We lost one of the good guys today. Rhode Island's Senator Claiborne Pell, largely out of the public eye following his retirement from the Senate in 1996 due to Parkinson's Disease, passed away shortly after midnight today.
While local radio hosts enjoyed mocking his odd speaking style and failing memory over the last few years, the almost 55 million Americans who received government aid to go to college since 1972 should be thanking Senator Pell tonight for his pioneering work to create the Basic Education Opportunity Grant Program, now better known as Pell Grants. He helped write the charter for the U.N., wrote the legislation creating the National Endowments for the Arts and the Humanities, served in the Coast Guard (starting as a ship's cook despite his wealthy and aristocratic background and eventually retiring as a Captain), and was a fixture in Rhode Island for my entire life. Along with the late Senator John Chafee, Pell illustrated how government could and should work to help better the lives of all Americans through opportunity and education.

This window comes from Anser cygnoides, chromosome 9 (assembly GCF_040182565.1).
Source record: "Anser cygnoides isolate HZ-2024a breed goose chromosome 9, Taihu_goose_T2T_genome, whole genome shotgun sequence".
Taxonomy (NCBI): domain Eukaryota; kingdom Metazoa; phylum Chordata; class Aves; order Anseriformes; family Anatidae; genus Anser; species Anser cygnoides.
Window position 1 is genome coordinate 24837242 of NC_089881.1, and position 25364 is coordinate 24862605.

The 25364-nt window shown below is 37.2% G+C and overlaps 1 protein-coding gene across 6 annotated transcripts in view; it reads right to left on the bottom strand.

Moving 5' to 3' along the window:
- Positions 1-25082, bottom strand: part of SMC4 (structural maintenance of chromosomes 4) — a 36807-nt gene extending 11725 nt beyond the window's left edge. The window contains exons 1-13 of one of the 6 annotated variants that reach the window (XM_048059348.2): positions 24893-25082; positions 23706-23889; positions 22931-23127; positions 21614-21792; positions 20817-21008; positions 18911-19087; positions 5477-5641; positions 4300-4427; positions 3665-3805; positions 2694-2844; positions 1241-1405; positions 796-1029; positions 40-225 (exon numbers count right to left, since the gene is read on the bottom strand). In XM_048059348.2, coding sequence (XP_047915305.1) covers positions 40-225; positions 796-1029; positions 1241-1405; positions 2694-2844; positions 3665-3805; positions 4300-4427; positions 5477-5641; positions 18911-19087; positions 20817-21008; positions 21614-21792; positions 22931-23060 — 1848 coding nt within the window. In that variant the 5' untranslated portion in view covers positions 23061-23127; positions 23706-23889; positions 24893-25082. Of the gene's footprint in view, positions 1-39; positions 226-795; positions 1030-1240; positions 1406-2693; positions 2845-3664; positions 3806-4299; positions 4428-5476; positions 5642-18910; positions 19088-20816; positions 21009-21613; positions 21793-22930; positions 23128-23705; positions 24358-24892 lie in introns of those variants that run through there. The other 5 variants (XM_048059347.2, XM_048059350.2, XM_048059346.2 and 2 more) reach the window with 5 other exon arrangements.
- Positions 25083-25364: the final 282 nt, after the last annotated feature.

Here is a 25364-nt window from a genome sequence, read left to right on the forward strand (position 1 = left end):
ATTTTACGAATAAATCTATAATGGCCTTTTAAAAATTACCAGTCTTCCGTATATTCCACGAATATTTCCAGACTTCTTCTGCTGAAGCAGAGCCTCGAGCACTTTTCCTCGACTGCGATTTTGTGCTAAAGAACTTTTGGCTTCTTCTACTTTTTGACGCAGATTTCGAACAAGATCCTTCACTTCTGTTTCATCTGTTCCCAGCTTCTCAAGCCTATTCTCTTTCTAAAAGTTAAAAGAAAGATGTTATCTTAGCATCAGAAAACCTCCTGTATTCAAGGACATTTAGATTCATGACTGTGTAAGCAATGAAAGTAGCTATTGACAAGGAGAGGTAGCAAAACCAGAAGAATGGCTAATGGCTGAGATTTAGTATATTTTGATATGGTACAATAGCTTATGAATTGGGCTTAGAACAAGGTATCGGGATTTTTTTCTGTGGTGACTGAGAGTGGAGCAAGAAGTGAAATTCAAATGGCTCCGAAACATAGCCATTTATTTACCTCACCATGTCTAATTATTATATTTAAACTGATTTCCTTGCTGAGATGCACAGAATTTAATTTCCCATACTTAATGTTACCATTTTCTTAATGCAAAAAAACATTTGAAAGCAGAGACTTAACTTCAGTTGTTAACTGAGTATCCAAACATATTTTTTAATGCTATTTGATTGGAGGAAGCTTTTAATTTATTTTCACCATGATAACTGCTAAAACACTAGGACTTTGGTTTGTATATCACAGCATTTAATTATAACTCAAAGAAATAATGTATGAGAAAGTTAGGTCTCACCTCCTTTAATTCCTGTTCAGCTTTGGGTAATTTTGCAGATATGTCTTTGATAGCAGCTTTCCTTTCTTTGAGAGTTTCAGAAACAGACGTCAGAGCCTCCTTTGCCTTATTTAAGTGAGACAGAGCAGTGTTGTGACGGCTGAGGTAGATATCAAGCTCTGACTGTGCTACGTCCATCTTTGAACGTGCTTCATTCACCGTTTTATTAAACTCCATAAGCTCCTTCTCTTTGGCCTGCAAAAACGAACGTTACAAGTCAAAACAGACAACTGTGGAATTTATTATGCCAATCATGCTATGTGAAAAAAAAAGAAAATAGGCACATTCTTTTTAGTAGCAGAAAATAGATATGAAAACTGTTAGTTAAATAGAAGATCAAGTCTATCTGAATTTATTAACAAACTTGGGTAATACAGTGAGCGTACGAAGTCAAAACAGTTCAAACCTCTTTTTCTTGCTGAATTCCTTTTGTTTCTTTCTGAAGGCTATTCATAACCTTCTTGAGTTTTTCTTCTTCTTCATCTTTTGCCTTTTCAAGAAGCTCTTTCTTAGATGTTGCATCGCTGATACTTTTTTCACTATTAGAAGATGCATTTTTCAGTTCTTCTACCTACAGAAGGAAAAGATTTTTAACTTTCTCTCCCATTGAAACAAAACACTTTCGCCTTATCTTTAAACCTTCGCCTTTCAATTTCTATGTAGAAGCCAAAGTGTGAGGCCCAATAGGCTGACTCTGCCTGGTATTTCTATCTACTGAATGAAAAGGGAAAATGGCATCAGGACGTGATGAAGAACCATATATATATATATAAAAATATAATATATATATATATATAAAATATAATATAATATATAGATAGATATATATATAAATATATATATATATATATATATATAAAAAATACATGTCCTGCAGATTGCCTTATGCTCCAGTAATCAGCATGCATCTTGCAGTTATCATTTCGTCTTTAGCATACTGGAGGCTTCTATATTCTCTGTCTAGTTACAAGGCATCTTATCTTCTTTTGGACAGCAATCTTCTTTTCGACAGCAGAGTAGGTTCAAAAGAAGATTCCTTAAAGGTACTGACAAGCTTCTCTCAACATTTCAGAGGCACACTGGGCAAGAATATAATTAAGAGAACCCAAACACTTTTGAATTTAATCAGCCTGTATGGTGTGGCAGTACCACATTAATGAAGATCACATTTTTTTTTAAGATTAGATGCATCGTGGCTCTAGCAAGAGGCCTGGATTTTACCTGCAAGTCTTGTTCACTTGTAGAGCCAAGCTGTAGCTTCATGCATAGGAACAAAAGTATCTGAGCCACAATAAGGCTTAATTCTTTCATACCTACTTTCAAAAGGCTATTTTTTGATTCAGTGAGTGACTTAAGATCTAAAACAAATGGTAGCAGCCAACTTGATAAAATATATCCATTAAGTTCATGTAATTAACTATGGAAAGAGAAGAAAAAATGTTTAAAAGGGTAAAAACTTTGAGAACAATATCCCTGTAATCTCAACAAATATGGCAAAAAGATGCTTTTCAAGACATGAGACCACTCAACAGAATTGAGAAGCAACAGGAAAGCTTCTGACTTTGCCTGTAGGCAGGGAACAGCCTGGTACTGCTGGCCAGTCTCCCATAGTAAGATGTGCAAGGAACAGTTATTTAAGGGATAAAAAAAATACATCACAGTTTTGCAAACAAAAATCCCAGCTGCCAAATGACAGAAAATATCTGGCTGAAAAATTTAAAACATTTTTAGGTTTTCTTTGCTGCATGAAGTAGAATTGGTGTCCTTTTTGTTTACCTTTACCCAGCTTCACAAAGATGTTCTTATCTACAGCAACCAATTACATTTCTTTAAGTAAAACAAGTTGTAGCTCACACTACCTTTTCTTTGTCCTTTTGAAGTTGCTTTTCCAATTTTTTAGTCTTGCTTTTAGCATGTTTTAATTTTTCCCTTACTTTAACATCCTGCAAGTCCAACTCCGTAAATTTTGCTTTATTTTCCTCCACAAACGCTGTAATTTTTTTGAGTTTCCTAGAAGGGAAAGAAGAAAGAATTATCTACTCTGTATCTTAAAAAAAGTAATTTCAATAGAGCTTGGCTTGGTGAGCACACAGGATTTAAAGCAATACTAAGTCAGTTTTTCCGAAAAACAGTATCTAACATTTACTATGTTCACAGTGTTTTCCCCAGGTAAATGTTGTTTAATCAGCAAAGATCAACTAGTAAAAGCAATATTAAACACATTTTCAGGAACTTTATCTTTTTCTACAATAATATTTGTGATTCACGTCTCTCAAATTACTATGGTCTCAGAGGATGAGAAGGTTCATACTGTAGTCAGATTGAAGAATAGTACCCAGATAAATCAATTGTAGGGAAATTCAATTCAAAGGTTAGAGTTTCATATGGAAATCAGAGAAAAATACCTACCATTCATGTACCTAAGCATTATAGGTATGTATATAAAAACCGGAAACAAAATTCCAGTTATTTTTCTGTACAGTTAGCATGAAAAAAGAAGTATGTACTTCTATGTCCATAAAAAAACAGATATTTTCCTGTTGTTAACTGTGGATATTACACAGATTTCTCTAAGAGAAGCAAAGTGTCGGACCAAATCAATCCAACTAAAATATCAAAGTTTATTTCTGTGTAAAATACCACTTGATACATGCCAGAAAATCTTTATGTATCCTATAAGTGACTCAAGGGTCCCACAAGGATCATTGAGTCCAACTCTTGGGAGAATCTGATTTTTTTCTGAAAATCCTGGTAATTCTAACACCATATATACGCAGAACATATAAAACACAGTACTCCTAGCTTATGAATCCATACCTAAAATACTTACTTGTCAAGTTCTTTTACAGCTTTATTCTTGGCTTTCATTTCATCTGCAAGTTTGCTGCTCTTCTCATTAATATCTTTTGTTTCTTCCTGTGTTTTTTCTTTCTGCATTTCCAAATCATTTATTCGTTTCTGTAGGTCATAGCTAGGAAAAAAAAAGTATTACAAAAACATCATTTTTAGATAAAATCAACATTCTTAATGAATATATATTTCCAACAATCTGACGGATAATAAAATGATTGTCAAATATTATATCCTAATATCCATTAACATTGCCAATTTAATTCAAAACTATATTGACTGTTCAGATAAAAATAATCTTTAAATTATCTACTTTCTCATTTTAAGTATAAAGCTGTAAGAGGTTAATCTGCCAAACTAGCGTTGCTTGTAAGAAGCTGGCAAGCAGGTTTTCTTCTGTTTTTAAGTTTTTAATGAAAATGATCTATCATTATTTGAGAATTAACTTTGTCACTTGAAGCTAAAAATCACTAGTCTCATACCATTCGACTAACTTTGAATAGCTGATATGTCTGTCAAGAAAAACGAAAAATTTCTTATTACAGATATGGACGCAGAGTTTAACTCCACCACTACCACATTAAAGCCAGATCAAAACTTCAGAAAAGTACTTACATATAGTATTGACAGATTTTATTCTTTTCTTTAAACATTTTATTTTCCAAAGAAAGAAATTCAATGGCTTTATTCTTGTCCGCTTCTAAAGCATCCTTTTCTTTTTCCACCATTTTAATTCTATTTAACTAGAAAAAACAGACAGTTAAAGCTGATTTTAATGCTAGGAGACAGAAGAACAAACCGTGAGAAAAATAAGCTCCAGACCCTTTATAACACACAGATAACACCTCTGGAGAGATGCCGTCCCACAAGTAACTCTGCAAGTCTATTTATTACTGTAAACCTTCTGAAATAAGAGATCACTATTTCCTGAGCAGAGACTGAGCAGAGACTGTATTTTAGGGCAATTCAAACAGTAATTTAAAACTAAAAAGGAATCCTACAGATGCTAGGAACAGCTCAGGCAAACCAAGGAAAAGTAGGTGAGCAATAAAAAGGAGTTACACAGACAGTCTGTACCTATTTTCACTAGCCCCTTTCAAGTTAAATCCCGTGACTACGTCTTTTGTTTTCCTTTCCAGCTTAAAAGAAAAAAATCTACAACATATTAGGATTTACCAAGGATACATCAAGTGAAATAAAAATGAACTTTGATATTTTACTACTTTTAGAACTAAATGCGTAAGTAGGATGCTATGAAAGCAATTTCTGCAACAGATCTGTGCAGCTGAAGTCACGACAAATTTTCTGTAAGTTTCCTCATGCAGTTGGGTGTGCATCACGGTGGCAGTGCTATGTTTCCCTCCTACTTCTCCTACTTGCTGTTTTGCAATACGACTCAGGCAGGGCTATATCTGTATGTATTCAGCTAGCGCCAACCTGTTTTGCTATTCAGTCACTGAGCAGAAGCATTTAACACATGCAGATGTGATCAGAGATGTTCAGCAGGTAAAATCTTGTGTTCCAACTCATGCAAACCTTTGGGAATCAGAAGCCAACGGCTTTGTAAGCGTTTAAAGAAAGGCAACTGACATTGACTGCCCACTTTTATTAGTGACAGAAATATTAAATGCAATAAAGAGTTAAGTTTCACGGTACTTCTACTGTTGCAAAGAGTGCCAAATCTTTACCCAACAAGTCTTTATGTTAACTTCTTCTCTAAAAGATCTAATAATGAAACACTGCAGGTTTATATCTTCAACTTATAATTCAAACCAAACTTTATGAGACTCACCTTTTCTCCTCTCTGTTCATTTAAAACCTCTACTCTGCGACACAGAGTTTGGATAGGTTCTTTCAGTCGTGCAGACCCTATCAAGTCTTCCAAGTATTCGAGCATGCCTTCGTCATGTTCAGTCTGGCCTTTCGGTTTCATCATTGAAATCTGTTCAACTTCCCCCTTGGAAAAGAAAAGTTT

Sadly, there seem to have been too few politicians like Pell and Chafee recently. Hopefully, that might change in the next few years.
Rest in peace, Senator.